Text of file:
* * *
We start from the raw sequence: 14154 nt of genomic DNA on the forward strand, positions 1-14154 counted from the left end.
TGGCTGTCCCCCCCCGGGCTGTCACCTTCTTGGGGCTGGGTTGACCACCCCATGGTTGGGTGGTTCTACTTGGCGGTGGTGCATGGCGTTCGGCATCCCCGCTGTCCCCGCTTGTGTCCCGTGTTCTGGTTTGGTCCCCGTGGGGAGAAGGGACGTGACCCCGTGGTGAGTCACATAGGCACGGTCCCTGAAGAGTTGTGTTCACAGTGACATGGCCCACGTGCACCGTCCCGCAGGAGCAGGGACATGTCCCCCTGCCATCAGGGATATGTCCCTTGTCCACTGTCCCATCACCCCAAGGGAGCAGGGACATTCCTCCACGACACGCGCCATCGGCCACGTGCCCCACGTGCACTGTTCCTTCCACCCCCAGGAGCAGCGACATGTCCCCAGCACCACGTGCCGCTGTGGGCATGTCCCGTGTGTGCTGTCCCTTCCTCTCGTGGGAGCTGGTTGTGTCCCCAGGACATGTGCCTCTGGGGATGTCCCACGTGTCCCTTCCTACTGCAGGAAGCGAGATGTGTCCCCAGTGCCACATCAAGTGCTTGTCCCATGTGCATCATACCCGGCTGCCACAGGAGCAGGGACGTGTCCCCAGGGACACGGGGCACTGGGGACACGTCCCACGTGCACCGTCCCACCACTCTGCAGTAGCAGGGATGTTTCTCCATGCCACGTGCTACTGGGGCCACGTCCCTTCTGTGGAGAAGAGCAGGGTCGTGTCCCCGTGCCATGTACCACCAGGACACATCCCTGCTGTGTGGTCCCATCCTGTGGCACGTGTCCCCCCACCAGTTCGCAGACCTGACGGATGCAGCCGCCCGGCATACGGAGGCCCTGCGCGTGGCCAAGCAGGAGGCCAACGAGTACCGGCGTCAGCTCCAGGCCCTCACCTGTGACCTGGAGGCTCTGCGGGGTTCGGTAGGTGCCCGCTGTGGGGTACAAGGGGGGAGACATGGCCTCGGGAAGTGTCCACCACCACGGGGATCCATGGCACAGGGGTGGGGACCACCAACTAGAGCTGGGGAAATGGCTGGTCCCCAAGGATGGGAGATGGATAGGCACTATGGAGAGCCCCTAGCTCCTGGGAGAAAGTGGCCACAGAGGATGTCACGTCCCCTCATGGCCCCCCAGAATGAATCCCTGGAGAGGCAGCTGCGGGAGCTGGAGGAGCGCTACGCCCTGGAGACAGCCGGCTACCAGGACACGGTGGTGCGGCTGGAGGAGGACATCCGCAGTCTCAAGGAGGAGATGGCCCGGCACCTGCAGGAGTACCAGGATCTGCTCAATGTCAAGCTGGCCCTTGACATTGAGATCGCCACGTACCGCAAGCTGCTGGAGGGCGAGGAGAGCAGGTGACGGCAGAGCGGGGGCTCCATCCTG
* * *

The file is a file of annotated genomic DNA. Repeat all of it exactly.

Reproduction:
We start from the raw sequence: 14154 nt of genomic DNA on the forward strand, positions 1-14154 counted from the left end.
TGGCTGTCCCCCCCCGGGCTGTCACCTTCTTGGGGCTGGGTTGACCACCCCATGGTTGGGTGGTTCTACTTGGCGGTGGTGCATGGCGTTCGGCATCCCCGCTGTCCCCGCTTGTGTCCCGTGTTCTGGTTTGGTCCCCGTGGGGAGAAGGGACGTGACCCCGTGGTGAGTCACATAGGCACGGTCCCTGAAGAGTTGTGTTCACAGTGACATGGCCCACGTGCACCGTCCCGCAGGAGCAGGGACATGTCCCCCTGCCATCAGGGATATGTCCCTTGTCCACTGTCCCATCACCCCAAGGGAGCAGGGACATTCCTCCACGACACGCGCCATCGGCCACGTGCCCCACGTGCACTGTTCCTTCCACCCCCAGGAGCAGCGACATGTCCCCAGCACCACGTGCCGCTGTGGGCATGTCCCGTGTGTGCTGTCCCTTCCTCTCGTGGGAGCTGGTTGTGTCCCCAGGACATGTGCCTCTGGGGATGTCCCACGTGTCCCTTCCTACTGCAGGAAGCGAGATGTGTCCCCAGTGCCACATCAAGTGCTTGTCCCATGTGCATCATACCCGGCTGCCACAGGAGCAGGGACGTGTCCCCAGGGACACGGGGCACTGGGGACACGTCCCACGTGCACCGTCCCACCACTCTGCAGTAGCAGGGATGTTTCTCCATGCCACGTGCTACTGGGGCCACGTCCCTTCTGTGGAGAAGAGCAGGGTCGTGTCCCCGTGCCATGTACCACCAGGACACATCCCTGCTGTGTGGTCCCATCCTGTGGCACGTGTCCCCCCACCAGTTCGCAGACCTGACGGATGCAGCCGCCCGGCATACGGAGGCCCTGCGCGTGGCCAAGCAGGAGGCCAACGAGTACCGGCGTCAGCTCCAGGCCCTCACCTGTGACCTGGAGGCTCTGCGGGGTTCGGTAGGTGCCCGCTGTGGGGTACAAGGGGGGAGACATGGCCTCGGGAAGTGTCCACCACCACGGGGATCCATGGCACAGGGGTGGGGACCACCAACTAGAGCTGGGGAAATGGCTGGTCCCCAAGGATGGGAGATGGATAGGCACTATGGAGAGCCCCTAGCTCCTGGGAGAAAGTGGCCACAGAGGATGTCACGTCCCCTCATGGCCCCCCAGAATGAATCCCTGGAGAGGCAGCTGCGGGAGCTGGAGGAGCGCTACGCCCTGGAGACAGCCGGCTACCAGGACACGGTGGTGCGGCTGGAGGAGGACATCCGCAGTCTCAAGGAGGAGATGGCCCGGCACCTGCAGGAGTACCAGGATCTGCTCAATGTCAAGCTGGCCCTTGACATTGAGATCGCCACGTACCGCAAGCTGCTGGAGGGCGAGGAGAGCAGGTGACGGCAGAGCGGGGGCTCCATCCTG